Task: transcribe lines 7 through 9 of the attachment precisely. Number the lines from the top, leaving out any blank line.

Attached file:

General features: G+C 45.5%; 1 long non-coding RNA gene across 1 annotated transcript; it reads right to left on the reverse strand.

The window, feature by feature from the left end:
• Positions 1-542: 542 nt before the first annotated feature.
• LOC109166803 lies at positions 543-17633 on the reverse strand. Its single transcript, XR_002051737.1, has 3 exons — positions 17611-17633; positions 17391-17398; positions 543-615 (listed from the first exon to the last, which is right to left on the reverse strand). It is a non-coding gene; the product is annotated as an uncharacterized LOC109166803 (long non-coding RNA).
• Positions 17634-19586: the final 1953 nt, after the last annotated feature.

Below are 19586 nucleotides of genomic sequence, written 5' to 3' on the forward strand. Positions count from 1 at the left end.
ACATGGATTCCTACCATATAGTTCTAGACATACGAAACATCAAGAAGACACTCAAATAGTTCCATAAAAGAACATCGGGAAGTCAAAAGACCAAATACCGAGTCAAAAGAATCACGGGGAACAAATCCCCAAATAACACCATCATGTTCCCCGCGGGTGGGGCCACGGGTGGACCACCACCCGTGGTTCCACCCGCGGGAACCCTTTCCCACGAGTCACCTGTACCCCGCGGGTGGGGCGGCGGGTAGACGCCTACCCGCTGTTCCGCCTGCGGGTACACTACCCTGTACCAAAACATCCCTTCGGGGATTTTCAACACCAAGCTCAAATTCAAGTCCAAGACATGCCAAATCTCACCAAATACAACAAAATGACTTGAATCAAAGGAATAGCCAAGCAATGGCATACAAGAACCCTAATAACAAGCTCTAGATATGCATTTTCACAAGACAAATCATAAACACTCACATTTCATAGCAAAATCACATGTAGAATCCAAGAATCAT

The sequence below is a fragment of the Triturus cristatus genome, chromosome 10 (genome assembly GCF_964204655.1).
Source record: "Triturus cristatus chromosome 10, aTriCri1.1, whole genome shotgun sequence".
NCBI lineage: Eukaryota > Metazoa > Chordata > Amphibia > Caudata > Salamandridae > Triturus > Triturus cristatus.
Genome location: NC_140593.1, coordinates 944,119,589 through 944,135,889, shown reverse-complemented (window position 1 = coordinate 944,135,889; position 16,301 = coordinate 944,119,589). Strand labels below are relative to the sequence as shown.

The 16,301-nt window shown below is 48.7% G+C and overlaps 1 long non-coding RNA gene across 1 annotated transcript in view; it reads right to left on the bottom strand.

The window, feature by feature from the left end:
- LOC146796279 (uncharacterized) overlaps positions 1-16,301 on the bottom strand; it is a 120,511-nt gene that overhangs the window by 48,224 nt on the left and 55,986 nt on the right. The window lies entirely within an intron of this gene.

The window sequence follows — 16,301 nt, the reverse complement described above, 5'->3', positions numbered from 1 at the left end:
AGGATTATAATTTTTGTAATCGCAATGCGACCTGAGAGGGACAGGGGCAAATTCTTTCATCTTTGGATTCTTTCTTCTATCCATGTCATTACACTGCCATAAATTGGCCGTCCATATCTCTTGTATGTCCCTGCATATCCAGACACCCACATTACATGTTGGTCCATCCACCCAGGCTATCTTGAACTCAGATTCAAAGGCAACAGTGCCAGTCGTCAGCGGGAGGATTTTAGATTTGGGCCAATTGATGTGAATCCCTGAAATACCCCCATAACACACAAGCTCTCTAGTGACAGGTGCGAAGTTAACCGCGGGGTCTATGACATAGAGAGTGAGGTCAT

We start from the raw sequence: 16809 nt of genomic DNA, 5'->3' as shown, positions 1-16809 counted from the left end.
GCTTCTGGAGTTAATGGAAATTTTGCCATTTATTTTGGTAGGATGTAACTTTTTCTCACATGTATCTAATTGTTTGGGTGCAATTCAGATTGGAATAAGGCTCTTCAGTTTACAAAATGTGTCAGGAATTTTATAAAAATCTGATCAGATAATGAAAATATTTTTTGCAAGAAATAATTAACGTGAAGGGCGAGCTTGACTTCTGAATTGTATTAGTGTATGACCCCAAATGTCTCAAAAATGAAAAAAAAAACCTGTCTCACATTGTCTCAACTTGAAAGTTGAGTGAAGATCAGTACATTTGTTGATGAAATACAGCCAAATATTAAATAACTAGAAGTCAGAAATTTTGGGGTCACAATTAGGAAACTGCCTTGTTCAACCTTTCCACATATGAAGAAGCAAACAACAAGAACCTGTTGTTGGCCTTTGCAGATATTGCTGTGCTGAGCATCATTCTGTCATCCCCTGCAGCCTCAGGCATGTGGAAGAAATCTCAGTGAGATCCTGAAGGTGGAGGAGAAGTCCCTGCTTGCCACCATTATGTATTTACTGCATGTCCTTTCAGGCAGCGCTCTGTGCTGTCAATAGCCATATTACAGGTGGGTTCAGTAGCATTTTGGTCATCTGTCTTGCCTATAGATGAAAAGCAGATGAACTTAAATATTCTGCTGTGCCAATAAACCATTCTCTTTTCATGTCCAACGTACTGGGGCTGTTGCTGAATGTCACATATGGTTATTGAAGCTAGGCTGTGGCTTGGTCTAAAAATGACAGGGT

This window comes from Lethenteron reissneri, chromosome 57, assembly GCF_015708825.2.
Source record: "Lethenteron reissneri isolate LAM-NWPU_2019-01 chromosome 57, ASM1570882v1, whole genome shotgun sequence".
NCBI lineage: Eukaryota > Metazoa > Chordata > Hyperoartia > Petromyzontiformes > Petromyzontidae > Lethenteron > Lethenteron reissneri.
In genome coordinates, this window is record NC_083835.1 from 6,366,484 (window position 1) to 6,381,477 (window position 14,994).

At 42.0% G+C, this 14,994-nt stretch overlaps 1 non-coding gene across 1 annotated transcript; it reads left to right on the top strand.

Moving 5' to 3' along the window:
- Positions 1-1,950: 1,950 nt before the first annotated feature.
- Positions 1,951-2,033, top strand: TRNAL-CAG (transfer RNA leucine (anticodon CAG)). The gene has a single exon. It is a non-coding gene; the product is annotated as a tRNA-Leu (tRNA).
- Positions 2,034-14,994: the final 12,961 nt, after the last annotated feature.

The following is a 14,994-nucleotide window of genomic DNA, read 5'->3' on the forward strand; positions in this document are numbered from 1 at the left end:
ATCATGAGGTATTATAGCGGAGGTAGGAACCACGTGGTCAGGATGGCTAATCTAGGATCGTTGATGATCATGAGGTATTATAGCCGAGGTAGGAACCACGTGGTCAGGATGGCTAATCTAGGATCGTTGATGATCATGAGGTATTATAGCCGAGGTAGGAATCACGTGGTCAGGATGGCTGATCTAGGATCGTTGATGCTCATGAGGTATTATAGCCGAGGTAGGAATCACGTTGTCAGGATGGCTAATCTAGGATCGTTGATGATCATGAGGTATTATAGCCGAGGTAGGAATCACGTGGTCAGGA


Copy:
ACATGGATTCCTACCATATAGTTCTAGACATACGAAACATCAAGAAGACACTCAAATAGTTCCATAAAAGAACATCGGGAAGTCAAAAGACCAAATACCGAGTCAAAAGAATCACGGGGAACAAATCCCCAAATAACACCATCATGTTCCCCGCGGGTGGGGCCACGGGTGGACCACCACCCGTGGTTCCACCCGCGGGAACCCTTTCCCACGAGTCACCTGTACCCCGCGGGTGGGGCGGCGGGTAGACGCCTACCCGCTGTTCCGCCTGCGGGTACACTACCCTGTACCAAAACATCCCTTCGGGGATTTTCAACACCAAGCTCAAATTCAAGTCCAAGACATGCCAAATCTCACCAAATACAACAAAATGACTTGAATCAAAGGAATAGCCAAGCAATGGCATACAAGAACCCTAATAACAAGCTCTAGATATGCATTTTCACAAGACAAATCATAAACACTCACATTTCATAGCAAAATCACATGTAGAATCCAAGAATCAT

The sequence below is a fragment of the Triturus cristatus genome, chromosome 10 (genome assembly GCF_964204655.1).
Source record: "Triturus cristatus chromosome 10, aTriCri1.1, whole genome shotgun sequence".